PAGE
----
First visit June 97
My friend was working for the Calcuta sisters there in a house for single mothers, that are illegal in Morocco (single mothers), so I decide to visit her and while she was working I use to take care the children there, they were so sweet, so great, you could not stop loving them!
This was one of the mothers, No, she was not hurt, she had a problem with an eye ...
I am afraid my experience in Tangier was not very tourist, it was very therapeutically for me, as I was just dismissed from a horrible job, and my friend suggest me to go there, help them for a while, and she promise me I will see life completely different after that!
I agreed with her immediately!
Sometimes we need someone to remind us, how lucky we are to live in such wonderful conditions as we live in Europe...
maybe is not my best tourist travel but it has been the one that teach me more about this wonderful moms, broken families, new families (one of the single mothers got married while being there...). I was told while I was there that single mothers does not exist there, and their kids do not exist for their law... I am not sure if that is true still now... as Morocco is changing a lot.
The only thing I did not like was that I was suggesting not smoking in the street, as I was a woman! (I was suggested only to do it in my private accommodation!) Horrible for an addicted person LOL
A Free Photo!
Here's a picture of our local guide, Mohammed, Jaymes and Mary at Cape Spartel. I rather thought I might have to fork out yet another Euro for the priviledge of taking a photo here. But it was free, haha.
Mark Twain's Take On Tangiers
Mark Twain (aka Samuel Langhorne Clemens) visited Tangier and commented “I would seriously recommend to the Government of the United States when a man commits a crime so heinous that the law provides no adequate punishment for it, they make him a Consul-General to Tangier”.
After our meal and a whistle-stop tour of the souk, we headed back to meet up with our minibus. Even walking along one of the main roads, there were traders everywhere, still trying to sell T-shirts, belts, plates, and of course those red Fez hats! In this picture you can just make out some women who have set up their vegetable stall at the side of the road, on the road, and between parked cars! Some of them wore those large, wide-brimmed hats that I've seen on other pages, but I couldn't get a photo of them, sorry.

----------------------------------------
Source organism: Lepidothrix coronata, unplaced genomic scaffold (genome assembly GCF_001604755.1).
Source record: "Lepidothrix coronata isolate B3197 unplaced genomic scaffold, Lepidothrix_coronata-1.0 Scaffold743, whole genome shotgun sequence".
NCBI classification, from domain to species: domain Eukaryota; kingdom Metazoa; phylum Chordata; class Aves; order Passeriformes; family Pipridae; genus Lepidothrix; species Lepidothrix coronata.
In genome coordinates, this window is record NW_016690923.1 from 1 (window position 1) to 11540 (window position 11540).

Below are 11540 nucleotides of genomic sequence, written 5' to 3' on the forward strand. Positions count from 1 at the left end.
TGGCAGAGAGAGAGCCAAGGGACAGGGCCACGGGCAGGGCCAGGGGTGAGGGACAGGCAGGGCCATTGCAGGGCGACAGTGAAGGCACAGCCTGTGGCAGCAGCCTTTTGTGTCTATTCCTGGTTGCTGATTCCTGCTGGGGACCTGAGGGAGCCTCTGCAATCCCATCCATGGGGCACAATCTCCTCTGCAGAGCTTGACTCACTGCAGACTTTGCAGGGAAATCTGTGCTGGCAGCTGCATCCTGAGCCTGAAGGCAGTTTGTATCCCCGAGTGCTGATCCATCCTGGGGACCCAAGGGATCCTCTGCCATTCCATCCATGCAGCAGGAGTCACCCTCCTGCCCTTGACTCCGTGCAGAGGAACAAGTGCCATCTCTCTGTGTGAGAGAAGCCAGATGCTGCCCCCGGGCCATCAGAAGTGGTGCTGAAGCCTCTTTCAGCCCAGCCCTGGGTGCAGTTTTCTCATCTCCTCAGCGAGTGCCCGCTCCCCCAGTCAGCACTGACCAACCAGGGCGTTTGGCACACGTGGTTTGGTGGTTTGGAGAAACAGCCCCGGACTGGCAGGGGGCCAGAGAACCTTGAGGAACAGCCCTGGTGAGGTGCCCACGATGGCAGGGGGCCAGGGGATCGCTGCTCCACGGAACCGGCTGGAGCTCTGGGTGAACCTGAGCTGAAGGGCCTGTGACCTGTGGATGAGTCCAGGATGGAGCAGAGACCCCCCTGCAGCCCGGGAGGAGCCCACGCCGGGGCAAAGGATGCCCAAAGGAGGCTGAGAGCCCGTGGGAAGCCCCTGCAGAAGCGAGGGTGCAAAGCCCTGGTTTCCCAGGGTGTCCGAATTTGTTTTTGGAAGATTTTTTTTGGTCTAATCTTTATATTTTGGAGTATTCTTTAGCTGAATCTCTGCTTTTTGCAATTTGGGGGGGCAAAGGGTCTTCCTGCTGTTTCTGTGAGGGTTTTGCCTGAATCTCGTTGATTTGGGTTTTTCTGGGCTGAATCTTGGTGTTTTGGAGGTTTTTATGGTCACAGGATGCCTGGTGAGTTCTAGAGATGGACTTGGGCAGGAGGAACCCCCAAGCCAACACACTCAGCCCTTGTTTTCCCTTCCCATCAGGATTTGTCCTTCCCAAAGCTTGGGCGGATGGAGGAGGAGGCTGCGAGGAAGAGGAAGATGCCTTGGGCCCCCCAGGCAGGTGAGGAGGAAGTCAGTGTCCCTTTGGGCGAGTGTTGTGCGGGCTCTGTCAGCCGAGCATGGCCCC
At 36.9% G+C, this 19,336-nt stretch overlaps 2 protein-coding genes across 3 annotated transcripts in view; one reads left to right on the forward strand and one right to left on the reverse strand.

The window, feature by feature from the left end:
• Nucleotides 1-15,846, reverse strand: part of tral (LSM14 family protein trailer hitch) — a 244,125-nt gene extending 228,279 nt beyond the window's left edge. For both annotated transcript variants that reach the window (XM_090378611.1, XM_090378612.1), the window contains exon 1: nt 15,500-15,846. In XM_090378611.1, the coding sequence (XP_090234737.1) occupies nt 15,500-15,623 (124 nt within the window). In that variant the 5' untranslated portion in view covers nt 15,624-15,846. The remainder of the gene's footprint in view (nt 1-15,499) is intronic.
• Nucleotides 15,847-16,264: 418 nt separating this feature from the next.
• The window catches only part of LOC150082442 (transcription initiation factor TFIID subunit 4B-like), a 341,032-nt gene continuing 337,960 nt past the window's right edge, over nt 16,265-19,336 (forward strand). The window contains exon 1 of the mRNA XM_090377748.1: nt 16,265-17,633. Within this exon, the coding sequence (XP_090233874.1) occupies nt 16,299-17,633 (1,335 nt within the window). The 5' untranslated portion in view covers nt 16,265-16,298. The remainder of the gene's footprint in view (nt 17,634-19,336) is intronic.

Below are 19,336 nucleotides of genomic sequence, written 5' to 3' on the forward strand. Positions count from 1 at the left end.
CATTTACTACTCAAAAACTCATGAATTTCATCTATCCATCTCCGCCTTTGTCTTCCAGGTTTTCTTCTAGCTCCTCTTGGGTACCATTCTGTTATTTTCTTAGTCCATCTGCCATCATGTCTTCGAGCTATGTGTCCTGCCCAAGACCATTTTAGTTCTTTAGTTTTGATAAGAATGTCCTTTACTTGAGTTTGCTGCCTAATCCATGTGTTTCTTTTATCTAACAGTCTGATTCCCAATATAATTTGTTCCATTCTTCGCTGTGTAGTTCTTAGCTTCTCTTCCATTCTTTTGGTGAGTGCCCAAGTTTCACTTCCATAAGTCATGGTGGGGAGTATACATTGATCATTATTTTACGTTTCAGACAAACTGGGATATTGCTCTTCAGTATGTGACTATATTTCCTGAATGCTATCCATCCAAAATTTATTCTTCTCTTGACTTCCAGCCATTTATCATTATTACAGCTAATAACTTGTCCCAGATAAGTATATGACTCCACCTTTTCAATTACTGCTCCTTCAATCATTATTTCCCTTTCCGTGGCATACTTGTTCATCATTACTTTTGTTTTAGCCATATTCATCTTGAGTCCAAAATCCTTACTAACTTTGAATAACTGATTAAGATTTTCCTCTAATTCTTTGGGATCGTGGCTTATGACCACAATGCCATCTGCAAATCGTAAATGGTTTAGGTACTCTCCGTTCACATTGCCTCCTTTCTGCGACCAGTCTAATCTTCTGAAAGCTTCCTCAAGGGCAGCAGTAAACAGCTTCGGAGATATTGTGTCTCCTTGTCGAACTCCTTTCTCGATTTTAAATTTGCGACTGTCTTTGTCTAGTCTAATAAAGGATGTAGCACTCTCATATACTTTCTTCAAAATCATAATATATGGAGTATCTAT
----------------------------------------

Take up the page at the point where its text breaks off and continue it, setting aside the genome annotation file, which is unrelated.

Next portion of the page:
Morocco’s Fishing Industry
As the only North African country without oil, Morocco has had to make the most of its other advantages. The ocean off Morocco's Atlantic coast is one of the richest fishing grounds in the world. All together, Morocco's coastline covers 2,141 miles along the Mediterranean Sea and Atlantic Ocean. Fishing has been a major industry in Morocco since the 1930's and the industry experienced tremendous growth during the 1980's. Over 100,000 Moroccans are employed in the fishing industry. The industry's importance is underscored in both the employment sector and by the over $600 million of foreign exchange that is reaped from the industry each year.
The fishing industry is comprised of two distinct sectors: the costal fishery and the high seas. Moroccan coastal fishery is made up of primarily smaller, wooden boats. These boats catch mainly low-priced fish including sardines, mackerel and anchovies. Morocco's boats are older, poorly managed and lack technical equipment such as fish finding gear. Therefore, the boats engaged in this fishing only stay out at sea for up to three days. Due to their lack of technical accoutrement, specifically coolers, they often times bring back damaged catches. This sector of the Moroccan fishing industry is facing stiff competition from more modern, better-equipped, European boats, primarily from Spain.
Morocco's high seas fishing is somewhat more modern and consists of mainly steel boats equipped with freezing facilities, which allow them to stay out at sea longer. These boats are usually between 100 and 150 feet long and make about 5 trips, lasting 60 days, each year.
In the picture you see one of the local coastal fishing boats with its nets out.